The empirical results reported herein should be considered in light of some limitations. They are, therefore subject to biases and confounding that may have influenced our experiments. To progress with the in vivo studies for the finding of new treatment agents for CRC, different biochemical analyses for such as (1) detection of activation of other caspases, (2) determination of alternative apoptotic pathways with the appropriate cell biology experiments also need to be done. Despite the aforementioned limitations, we believe our findings are relevant. Our study could accurately be described as the foundation for future studies.

As a result of acacetin's apoptotic effects on colon cancer in this study, acacetin might be used as an anticancer treatment agent in the future. It might be an important step in the development of a new targeted therapy in colon cancer. In addition of these, it also provides a different perspective for the cancerogenesis mechanism with the next experimental designs. In light of these data, our next purpose is to examine the underlying molecular pathway of acacetin in signaling transduction.


Preliminary section of this study was presented in The International Congress of Molecular Medicine in Istanbul on 6th September of 2019.

Financial support and sponsorship

This work was funded by Istanbul University Scientific Research Project Number: 53038.

Conflicts of interest

There are no conflicts of interest.

 > References Top

L]orenc Z, Opiłka MN, Kruszniewska-Rajs C, Rajs A, Waniczek D, Starzewska M, et al. Expression level of genes coding for cell adhesion molecules of cadherin group in colorectal cancer patients. Med Sci Monit 2015;21:2031-40.  Back to cited text no. 1
Valle I, Tramalloni D, Bragazzi NL. Cancer prevention: State of the art and future prospects. J Prev Med Hyg 2015;56:E21-7.  Back to cited text no. 2
Arvelo F, Sojo F, Cotte C. Biology of colorectal cancer. Ecancermedicalscience 2015;9:520.  Back to cited text no. 3
Wu X, Patterson S, Hawk E. Chemoprevention-history and general principles. Best Pract Res Clin Gastroenterol 2011;25:445-59.  Back to cited text no. 4
Sak K. Cytotoxicity of dietary flavonoids on different human cancer types. Pharmacogn Rev 2014;8:122-46.  Back to cited text no. 5
Galati G, O'Brien PJ. Potential toxicity of flavonoids and other dietary phenolics: Significance for their chemopreventive and anticancer properties. Free Radic Biol Med 2004;37:287-303.  Back to cited text no. 6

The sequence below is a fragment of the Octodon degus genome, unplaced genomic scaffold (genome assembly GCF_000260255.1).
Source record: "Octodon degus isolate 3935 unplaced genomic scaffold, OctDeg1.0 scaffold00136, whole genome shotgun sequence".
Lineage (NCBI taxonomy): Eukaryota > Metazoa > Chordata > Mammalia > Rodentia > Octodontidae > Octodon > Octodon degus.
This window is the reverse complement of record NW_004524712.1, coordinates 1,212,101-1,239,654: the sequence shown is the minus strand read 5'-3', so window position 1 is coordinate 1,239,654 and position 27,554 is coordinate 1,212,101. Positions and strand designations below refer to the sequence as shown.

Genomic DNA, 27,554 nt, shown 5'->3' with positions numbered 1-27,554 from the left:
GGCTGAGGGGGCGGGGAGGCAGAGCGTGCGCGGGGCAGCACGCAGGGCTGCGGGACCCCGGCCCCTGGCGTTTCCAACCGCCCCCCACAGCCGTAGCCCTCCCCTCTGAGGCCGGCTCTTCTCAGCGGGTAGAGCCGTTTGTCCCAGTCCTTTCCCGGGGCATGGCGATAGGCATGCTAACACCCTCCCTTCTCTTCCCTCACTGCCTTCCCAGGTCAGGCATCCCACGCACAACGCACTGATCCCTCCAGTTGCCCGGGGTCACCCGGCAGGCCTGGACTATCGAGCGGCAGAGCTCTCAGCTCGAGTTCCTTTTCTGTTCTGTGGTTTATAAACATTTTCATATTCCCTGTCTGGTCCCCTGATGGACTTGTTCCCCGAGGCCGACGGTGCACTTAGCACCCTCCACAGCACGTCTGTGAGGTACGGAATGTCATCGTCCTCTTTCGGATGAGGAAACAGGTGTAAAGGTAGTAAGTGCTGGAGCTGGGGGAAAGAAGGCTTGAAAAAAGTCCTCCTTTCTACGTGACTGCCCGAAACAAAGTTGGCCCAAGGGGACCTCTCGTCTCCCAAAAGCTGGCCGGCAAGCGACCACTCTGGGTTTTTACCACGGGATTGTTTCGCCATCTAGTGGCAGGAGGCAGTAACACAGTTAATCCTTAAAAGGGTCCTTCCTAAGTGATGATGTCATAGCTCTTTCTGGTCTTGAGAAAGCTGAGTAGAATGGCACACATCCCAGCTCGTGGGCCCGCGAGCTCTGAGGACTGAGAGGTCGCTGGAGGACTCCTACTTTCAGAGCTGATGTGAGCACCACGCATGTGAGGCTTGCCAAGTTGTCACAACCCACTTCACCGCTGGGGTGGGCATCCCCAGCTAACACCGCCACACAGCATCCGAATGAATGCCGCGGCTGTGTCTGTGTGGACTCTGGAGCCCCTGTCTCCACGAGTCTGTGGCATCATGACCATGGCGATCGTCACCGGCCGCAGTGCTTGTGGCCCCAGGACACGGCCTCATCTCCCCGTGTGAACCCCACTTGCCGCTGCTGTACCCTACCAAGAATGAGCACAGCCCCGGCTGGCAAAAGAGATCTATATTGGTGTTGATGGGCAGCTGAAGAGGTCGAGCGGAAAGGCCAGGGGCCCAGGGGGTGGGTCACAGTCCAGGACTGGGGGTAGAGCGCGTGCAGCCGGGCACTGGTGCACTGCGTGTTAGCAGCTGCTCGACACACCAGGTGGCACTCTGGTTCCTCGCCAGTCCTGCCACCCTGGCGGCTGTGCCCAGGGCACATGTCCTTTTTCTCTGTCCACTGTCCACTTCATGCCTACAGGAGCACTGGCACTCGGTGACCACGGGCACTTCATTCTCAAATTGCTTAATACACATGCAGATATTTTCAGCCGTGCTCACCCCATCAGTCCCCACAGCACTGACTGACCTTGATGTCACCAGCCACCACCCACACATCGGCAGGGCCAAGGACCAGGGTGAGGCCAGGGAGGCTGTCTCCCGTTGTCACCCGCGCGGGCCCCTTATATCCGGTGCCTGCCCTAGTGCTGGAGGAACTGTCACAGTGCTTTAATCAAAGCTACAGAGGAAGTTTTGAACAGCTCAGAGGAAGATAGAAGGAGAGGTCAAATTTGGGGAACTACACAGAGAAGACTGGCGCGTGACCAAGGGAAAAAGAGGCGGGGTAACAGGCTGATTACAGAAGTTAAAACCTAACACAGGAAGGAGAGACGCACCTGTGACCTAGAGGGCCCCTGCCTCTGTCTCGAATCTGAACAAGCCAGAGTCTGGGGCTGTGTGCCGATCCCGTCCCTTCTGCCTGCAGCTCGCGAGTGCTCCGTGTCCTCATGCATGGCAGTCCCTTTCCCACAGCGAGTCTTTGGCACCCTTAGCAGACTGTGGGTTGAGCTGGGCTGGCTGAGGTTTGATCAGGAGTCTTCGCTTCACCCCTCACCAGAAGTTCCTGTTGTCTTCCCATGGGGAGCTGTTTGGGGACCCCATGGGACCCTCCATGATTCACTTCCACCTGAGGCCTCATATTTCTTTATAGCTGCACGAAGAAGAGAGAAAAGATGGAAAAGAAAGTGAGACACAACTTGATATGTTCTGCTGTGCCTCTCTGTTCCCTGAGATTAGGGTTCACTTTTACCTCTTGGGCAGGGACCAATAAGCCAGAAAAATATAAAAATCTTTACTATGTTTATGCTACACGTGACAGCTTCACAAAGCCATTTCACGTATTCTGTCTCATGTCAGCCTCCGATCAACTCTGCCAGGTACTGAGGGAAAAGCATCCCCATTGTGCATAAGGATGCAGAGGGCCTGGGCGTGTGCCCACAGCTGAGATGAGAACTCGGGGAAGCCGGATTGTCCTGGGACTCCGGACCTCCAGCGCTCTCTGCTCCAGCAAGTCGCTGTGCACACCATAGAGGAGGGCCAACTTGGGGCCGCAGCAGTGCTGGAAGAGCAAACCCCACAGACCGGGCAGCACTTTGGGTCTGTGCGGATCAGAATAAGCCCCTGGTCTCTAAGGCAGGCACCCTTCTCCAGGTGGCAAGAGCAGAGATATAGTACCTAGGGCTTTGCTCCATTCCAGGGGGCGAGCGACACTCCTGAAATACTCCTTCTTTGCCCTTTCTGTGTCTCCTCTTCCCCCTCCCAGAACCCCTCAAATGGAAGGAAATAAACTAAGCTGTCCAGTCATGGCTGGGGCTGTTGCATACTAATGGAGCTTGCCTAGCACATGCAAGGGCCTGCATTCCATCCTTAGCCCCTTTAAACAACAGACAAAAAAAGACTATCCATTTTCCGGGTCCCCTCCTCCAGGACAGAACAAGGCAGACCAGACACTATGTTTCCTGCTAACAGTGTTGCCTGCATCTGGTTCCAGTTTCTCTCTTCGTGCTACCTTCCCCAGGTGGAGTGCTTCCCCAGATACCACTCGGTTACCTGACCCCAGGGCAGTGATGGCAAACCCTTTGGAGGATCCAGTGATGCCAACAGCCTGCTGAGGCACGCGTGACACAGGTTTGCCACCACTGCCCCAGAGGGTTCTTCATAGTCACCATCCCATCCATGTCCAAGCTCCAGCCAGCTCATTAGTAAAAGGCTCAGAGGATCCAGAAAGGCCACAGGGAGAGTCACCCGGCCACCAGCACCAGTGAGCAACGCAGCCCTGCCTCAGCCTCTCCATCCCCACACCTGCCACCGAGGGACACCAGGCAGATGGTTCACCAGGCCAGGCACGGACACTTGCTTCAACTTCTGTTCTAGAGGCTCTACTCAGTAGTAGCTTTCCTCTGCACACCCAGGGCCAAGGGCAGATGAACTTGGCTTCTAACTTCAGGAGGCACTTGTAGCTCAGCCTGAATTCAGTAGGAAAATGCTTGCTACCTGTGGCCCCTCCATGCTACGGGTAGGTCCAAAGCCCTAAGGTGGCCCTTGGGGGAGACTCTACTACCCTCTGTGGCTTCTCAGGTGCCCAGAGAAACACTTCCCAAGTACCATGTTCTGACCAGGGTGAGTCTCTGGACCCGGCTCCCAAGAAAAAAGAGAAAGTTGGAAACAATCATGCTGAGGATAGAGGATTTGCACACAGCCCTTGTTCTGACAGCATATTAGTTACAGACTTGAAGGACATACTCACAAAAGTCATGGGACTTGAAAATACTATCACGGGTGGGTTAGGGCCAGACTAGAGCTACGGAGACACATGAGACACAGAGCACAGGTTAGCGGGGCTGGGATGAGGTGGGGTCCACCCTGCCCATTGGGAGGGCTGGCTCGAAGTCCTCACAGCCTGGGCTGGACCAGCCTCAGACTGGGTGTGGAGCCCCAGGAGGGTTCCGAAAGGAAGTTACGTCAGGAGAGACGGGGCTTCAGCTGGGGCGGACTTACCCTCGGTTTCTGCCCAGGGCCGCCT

Jung SK, Kim JE, Lee SY, Lee MH, Byun S, Kim YA, et al. The P110 subunit of PI3-K is a therapeutic target of acacetin in skin cancer. Carcinogenesis 2014;35:123-30.  Back to cited text no. 7
Bhat TA, Nambiar D, Tailor D, Pal A, Agarwal R, Singh RP. Acacetin inhibits in vitro and in vivo angiogenesis and downregulates stat signalling and VEGF expression. Cancer Prev Res (Phila) 2013;6:1128-39.  Back to cited text no. 8
Pan MH, Lai CS, Wang YJ, Ho CT. Acacetin suppressed LPS-induced up-expression of iNOS and COX-2 in murine macrophages and TPA-induced tumor promotion in mice. Biochem Pharmacol 2006;72:1293-303.  Back to cited text no. 9
Willett WC. Diet, nutrition, and avoidable cancer. Environ Health Perspect 1995;103 Suppl 8:165-70.  Back to cited text no. 10
Noble ME, Endicott JA, Johnson LN. Protein kinase inhibitors: İnsights into drug design from structure. Science 2004;303:1800-5.  Back to cited text no. 11
Cai X, Ye T, Liu C, Lu W, Lu M, Zhang J, et al. Luteolin induced G2 phase cell cycle arrest and apoptosis on non-small cell lung cancer cells. Toxicol In Vitro 2011;25:1385-91.  Back to cited text no. 12
Shim HY, Park JH, Paik HD, Nah SY, Kim DS, Han YS. Acacetin-induced apoptosis of human breast cancer MCF-7 cells involves caspase cascade, mitochondria-mediated death signaling and SAPK/JNK1/2-c-Jun activation. Mol Cells 2007;24:95-104.  Back to cited text no. 13
Chien ST, Lin SS, Wang CK, Lee YB, Chen KS, Fong Y, et al. Acacetin inhibits the invasion and migration of human non-small cell lung cancer A549 cells by suppressing the p38α MAPK signaling pathway. Mol Cell Biochem 2011;350:135-48.  Back to cited text no. 14
Watanabe K, Kanno S, Tomizawa A, Yomogida S, Ishikawa M. Acacetin induces apoptosis in human T cell leukemia Jurkat cells via activation of a caspase cascade. Oncol Rep 2012;27:204-9.  Back to cited text no. 15


  [Figure 1], [Figure 2], [Figure 3]